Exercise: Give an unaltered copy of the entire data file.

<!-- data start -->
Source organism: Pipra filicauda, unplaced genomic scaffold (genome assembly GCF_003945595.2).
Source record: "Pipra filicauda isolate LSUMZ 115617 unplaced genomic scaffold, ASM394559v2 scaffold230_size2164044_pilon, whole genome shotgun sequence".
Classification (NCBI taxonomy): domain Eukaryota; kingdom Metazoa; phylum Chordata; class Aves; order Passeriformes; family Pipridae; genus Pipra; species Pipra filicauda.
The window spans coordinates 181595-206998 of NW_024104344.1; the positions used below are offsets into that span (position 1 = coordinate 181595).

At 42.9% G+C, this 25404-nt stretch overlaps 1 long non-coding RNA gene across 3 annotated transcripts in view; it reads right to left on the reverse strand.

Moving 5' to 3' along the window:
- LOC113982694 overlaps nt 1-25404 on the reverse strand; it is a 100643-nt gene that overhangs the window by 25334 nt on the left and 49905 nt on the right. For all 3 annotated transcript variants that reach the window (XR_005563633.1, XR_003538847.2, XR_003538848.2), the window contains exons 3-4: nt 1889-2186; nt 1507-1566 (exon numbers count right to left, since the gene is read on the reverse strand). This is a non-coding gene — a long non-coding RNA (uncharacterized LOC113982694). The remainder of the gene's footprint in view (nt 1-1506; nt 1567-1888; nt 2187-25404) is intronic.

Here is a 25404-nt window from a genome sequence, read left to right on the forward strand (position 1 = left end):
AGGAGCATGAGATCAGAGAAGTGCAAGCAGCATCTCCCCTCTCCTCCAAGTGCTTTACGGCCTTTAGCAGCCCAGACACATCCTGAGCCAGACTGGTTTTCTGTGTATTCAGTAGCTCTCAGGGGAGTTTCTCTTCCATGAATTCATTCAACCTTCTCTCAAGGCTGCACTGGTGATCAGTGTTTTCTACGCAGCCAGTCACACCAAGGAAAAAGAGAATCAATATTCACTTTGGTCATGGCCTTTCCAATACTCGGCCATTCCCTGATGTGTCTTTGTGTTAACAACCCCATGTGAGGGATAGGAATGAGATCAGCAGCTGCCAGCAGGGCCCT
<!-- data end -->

Source organism: Pipra filicauda, unplaced genomic scaffold (genome assembly GCF_003945595.2).
Source record: "Pipra filicauda isolate LSUMZ 115617 unplaced genomic scaffold, ASM394559v2 scaffold230_size2164044_pilon, whole genome shotgun sequence".
Classification (NCBI taxonomy): domain Eukaryota; kingdom Metazoa; phylum Chordata; class Aves; order Passeriformes; family Pipridae; genus Pipra; species Pipra filicauda.
The window spans coordinates 181595-206998 of NW_024104344.1; the positions used below are offsets into that span (position 1 = coordinate 181595).

At 42.9% G+C, this 25404-nt stretch overlaps 1 long non-coding RNA gene across 3 annotated transcripts in view; it reads right to left on the reverse strand.

Moving 5' to 3' along the window:
- LOC113982694 overlaps nt 1-25404 on the reverse strand; it is a 100643-nt gene that overhangs the window by 25334 nt on the left and 49905 nt on the right. For all 3 annotated transcript variants that reach the window (XR_005563633.1, XR_003538847.2, XR_003538848.2), the window contains exons 3-4: nt 1889-2186; nt 1507-1566 (exon numbers count right to left, since the gene is read on the reverse strand). This is a non-coding gene — a long non-coding RNA (uncharacterized LOC113982694). The remainder of the gene's footprint in view (nt 1-1506; nt 1567-1888; nt 2187-25404) is intronic.

Here is a 25404-nt window from a genome sequence, read left to right on the forward strand (position 1 = left end):
AGGAGCATGAGATCAGAGAAGTGCAAGCAGCATCTCCCCTCTCCTCCAAGTGCTTTACGGCCTTTAGCAGCCCAGACACATCCTGAGCCAGACTGGTTTTCTGTGTATTCAGTAGCTCTCAGGGGAGTTTCTCTTCCATGAATTCATTCAACCTTCTCTCAAGGCTGCACTGGTGATCAGTGTTTTCTACGCAGCCAGTCACACCAAGGAAAAAGAGAATCAATATTCACTTTGGTCATGGCCTTTCCAATACTCGGCCATTCCCTGATGTGTCTTTGTGTTAACAACCCCATGTGAGGGATAGGAATGAGATCAGCAGCTGCCAGCAGGGCCCT